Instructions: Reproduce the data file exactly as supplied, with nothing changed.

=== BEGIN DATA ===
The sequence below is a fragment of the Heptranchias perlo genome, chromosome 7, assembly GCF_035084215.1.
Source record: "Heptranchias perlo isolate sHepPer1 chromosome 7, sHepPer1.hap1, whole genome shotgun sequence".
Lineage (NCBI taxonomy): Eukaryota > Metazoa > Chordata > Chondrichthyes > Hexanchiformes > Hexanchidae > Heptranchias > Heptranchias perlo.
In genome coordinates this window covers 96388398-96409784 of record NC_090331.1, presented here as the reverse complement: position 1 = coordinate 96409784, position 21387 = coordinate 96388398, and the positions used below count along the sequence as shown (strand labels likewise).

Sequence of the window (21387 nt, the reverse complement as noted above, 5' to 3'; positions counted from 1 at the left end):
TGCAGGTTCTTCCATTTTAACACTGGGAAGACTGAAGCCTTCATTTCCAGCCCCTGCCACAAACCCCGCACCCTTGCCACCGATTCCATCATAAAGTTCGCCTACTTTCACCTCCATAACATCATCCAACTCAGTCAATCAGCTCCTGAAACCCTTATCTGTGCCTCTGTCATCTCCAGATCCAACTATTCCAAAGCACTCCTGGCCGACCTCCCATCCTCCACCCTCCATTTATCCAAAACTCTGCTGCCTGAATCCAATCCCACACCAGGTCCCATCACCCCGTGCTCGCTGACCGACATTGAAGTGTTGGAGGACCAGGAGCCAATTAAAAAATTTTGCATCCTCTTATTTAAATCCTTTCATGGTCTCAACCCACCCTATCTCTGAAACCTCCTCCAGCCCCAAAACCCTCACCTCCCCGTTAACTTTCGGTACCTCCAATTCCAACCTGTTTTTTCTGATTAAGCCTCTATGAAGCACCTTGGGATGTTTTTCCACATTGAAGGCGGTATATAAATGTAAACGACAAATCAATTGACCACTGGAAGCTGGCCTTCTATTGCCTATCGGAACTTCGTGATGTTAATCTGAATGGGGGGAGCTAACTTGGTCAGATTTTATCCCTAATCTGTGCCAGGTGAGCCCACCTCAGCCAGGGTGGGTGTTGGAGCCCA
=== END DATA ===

The sequence below is a fragment of the Heptranchias perlo genome, chromosome 7, assembly GCF_035084215.1.
Source record: "Heptranchias perlo isolate sHepPer1 chromosome 7, sHepPer1.hap1, whole genome shotgun sequence".
Lineage (NCBI taxonomy): Eukaryota > Metazoa > Chordata > Chondrichthyes > Hexanchiformes > Hexanchidae > Heptranchias > Heptranchias perlo.
In genome coordinates this window covers 96388398-96409784 of record NC_090331.1, presented here as the reverse complement: position 1 = coordinate 96409784, position 21387 = coordinate 96388398, and the positions used below count along the sequence as shown (strand labels likewise).

Sequence of the window (21387 nt, the reverse complement as noted above, 5' to 3'; positions counted from 1 at the left end):
TGCAGGTTCTTCCATTTTAACACTGGGAAGACTGAAGCCTTCATTTCCAGCCCCTGCCACAAACCCCGCACCCTTGCCACCGATTCCATCATAAAGTTCGCCTACTTTCACCTCCATAACATCATCCAACTCAGTCAATCAGCTCCTGAAACCCTTATCTGTGCCTCTGTCATCTCCAGATCCAACTATTCCAAAGCACTCCTGGCCGACCTCCCATCCTCCACCCTCCATTTATCCAAAACTCTGCTGCCTGAATCCAATCCCACACCAGGTCCCATCACCCCGTGCTCGCTGACCGACATTGAAGTGTTGGAGGACCAGGAGCCAATTAAAAAATTTTGCATCCTCTTATTTAAATCCTTTCATGGTCTCAACCCACCCTATCTCTGAAACCTCCTCCAGCCCCAAAACCCTCACCTCCCCGTTAACTTTCGGTACCTCCAATTCCAACCTGTTTTTTCTGATTAAGCCTCTATGAAGCACCTTGGGATGTTTTTCCACATTGAAGGCGGTATATAAATGTAAACGACAAATCAATTGACCACTGGAAGCTGGCCTTCTATTGCCTATCGGAACTTCGTGATGTTAATCTGAATGGGGGGAGCTAACTTGGTCAGATTTTATCCCTAATCTGTGCCAGGTGAGCCCACCTCAGCCAGGGTGGGTGTTGGAGCCCA